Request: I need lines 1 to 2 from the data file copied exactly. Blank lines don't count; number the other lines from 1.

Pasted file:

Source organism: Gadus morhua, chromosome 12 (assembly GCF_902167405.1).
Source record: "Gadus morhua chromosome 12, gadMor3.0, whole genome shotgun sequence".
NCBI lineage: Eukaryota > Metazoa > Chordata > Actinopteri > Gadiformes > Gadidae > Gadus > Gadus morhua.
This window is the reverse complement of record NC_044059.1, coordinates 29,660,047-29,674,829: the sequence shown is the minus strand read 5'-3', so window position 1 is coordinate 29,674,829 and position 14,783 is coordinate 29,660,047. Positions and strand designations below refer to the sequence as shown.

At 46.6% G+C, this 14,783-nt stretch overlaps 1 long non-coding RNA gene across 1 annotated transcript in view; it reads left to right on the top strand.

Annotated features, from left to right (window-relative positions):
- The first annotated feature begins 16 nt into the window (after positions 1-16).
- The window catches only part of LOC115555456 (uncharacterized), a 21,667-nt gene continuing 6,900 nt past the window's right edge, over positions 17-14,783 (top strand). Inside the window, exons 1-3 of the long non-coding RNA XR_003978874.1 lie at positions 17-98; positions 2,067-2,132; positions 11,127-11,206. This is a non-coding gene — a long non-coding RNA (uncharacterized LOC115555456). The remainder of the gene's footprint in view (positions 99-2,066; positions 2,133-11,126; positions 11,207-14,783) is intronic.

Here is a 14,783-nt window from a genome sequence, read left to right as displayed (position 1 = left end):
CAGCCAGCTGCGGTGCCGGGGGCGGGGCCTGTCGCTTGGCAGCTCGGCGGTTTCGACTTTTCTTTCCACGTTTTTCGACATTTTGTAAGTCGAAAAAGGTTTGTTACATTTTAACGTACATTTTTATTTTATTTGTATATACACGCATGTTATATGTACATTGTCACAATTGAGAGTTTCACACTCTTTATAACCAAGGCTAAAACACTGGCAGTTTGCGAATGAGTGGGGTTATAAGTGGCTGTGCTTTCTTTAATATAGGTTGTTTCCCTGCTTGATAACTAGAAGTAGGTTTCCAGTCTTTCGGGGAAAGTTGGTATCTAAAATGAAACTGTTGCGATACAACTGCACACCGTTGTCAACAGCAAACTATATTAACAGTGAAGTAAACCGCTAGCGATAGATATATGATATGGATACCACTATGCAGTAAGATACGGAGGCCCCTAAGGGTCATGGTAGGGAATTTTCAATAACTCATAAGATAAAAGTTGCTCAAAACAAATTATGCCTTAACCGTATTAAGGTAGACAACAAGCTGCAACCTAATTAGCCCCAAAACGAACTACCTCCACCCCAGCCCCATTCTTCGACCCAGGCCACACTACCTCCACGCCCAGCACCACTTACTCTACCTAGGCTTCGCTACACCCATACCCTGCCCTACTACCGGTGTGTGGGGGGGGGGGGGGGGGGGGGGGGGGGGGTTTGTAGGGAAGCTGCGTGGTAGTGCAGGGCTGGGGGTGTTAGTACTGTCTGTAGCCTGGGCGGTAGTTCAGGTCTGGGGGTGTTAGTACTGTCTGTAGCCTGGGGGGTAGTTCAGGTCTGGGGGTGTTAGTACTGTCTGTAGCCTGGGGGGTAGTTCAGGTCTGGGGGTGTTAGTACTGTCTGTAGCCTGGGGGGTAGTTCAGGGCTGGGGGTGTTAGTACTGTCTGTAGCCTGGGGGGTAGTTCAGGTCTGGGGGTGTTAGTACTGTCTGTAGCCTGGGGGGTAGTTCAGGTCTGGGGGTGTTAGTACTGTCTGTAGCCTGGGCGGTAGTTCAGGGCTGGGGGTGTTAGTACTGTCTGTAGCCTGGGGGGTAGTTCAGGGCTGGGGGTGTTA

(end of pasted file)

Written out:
Source organism: Gadus morhua, chromosome 12 (assembly GCF_902167405.1).
Source record: "Gadus morhua chromosome 12, gadMor3.0, whole genome shotgun sequence".